A strong patent is more than just a strong invention.  Improperly prepared and prosecuted, a wonderful invention could result in a week or even useless patent.  As a patent is a “deal” bargained for between the patent owner and the government, a strong patent is a superb bargain for the patent owner, while a weak patent is a lousy bargain for the patent owner.

A strong patent makes it hard for the competitor to get over or design around the invented technology without licensing the patent, while a weak patent leaves doors open for others to copy the technology without infringing.  In a worst case, a weak patent may essentially do nothing but teaching others how to copy the technology without infringing.

It must be made clear that a premise for a strong patent is firstly a strong invention.  This article therefore describes the quality of a patent in a relative sense only.  No one can craft a strong patent out of a weak invention.  It is rightly so, for otherwise the patent law may be unjust to the public.  As a Chinese saying goes, a skilled wife can’t make a bread without flour.  In our “land and fence” analogy, one may build a quality fence for anything but the the resultant protection can be of no meaning without a good piece of land to be protected in the first place.

A good piece of land is characterized not only by the size of the land but also the location of the land.  By the same token, a strong invention is characterized by both the scope of the invention and the strategic position of the invention on the technical map of making a product.

But a strong invention does not necessarily result in a strong patent.  In the land-and-fence analogy, a good piece of land may end up with little protection if the fence does not measure up to it.

Sometimes a patent owner might follow a rationale like this to justify using patent services of lesser quality and lower costs: Sure it would be nice to be able to protect everything, but it may be a good cheap option to get just a part of the “land” protected; it’s not everything, but at least it’s a good piece of that.  This is a false rationale.  This is where our “land and fence” analogy lacks and needs to be modified.  In all practical sense, the patent “fence” is really not to protect the land itself but to protect a “treasure” hidden either in the land or in a land on another side of the territory.  This is because, as far as a patent right is concerned, it is really not a right for the patent owner to enjoy the land itself, but instead a right to exclude others from passing through the land.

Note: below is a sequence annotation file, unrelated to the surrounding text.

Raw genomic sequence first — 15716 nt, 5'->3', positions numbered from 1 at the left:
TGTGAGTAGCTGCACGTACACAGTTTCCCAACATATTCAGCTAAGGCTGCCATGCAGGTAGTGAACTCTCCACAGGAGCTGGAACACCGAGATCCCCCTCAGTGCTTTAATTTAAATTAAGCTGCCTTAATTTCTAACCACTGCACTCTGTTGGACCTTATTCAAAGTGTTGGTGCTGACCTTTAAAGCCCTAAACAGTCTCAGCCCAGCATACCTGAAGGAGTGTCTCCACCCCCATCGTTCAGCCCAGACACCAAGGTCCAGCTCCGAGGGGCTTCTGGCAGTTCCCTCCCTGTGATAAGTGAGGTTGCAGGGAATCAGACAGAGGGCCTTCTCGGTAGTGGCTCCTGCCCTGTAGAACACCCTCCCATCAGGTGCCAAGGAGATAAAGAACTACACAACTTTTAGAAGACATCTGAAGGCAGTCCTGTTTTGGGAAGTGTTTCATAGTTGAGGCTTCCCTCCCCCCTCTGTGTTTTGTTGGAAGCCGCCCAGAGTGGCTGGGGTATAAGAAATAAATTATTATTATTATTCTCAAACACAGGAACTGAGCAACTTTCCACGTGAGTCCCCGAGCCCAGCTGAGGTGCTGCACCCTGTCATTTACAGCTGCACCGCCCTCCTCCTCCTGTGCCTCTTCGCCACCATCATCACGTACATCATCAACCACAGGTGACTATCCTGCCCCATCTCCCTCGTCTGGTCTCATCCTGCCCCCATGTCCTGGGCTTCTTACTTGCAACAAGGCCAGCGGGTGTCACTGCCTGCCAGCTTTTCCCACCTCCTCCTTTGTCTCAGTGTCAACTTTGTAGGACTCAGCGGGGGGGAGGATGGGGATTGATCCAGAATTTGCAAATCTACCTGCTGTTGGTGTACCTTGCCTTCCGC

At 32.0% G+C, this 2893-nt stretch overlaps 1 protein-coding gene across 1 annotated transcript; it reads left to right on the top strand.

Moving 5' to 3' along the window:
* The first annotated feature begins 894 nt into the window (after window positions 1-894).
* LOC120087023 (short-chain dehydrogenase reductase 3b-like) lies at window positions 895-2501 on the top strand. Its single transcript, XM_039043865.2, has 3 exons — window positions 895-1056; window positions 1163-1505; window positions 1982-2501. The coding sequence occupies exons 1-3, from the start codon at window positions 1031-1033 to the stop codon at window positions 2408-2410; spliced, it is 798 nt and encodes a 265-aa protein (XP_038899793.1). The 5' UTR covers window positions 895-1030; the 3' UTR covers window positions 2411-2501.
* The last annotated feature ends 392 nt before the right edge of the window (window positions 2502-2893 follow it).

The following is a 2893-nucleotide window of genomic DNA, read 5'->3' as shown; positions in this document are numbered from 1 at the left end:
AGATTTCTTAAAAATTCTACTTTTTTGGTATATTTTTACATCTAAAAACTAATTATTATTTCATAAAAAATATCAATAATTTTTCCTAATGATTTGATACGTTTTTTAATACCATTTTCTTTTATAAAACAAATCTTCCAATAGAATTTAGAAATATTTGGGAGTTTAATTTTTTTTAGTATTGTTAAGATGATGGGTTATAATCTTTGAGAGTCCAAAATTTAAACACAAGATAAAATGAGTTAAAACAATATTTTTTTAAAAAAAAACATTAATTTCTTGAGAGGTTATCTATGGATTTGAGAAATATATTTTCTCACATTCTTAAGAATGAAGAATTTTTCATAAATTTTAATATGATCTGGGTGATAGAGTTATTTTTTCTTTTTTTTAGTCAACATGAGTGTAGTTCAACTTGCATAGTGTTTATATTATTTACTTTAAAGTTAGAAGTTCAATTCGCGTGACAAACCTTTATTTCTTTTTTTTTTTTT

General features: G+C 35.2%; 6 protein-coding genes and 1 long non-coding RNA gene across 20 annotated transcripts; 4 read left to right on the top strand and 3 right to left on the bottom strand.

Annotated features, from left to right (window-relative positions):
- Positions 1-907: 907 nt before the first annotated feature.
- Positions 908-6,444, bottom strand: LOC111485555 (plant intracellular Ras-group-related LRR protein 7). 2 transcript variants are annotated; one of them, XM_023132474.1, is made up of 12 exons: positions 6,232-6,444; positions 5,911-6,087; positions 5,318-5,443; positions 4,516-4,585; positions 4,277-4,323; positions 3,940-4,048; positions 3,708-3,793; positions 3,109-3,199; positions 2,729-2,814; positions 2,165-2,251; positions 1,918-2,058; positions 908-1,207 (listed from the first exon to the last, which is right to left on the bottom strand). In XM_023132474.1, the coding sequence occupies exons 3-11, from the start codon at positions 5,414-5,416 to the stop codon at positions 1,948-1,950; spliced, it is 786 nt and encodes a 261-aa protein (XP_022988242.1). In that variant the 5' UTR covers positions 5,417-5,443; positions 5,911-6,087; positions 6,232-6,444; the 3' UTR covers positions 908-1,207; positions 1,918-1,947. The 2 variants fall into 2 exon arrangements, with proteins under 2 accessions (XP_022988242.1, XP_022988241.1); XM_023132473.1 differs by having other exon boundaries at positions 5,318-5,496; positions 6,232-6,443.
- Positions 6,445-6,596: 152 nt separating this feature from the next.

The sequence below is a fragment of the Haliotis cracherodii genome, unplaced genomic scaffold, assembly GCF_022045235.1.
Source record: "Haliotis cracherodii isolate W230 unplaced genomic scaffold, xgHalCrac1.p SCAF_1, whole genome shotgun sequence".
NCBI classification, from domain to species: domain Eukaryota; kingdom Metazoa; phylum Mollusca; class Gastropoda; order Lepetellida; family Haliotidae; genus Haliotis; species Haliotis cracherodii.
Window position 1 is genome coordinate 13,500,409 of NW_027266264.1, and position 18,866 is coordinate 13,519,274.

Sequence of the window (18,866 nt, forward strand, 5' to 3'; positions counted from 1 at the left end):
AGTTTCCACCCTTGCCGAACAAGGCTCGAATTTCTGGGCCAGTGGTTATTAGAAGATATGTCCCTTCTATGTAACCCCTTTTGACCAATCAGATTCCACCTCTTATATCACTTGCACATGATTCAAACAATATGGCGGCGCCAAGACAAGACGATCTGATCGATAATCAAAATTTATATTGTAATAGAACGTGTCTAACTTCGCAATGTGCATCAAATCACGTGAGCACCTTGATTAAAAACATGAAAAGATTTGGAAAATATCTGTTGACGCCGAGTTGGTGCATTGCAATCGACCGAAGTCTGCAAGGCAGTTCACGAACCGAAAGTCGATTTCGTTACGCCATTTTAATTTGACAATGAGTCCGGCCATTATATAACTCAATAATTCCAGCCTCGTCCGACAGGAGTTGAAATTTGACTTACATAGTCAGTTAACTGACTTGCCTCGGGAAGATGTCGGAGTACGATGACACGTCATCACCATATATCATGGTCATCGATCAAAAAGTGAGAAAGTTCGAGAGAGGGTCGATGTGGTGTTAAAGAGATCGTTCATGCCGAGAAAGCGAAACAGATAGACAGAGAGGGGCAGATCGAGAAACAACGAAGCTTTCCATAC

Speaking in commercial terms, the “treasure” is an inventive product.  For this reason, a partial fence or broken fence is often no fence at all because although it may protect part of the land, it leaves open a certain route for an intruder (that is, a competitor) to access the “treasure,” which is the only thing that really matters in the end.  For the intruder, it matters relatively little what particular route is available as long as it provides him an access to the treasure.  For the landowner, once the treasure becomes accessible to others, the protection loses its meaning even though he still possesses a part of the land.

The difference between a strong patent and a weak patent is therefore far more critical than a proportional and quantitative difference.  When a patent becomes the subject of an infringement lawsuit, the difference between a good patent and a not-so-good patent is whether the patent owner takes all or loses all.  It is a peculiar nature of patent lawsuits that the outcome of the entire case, no matter how much money is at stake, is typically determined on certain nuances in the patent description and the claim language.  The alleged infringer either infringes or not, and accordingly the patent owner is either awarded all the damages or nothing.  The jury or judge is not going to award 90% of the damages to the patent owner on a basis that the patent claim is 90% infringed by the alleged infringer’s product, and so on.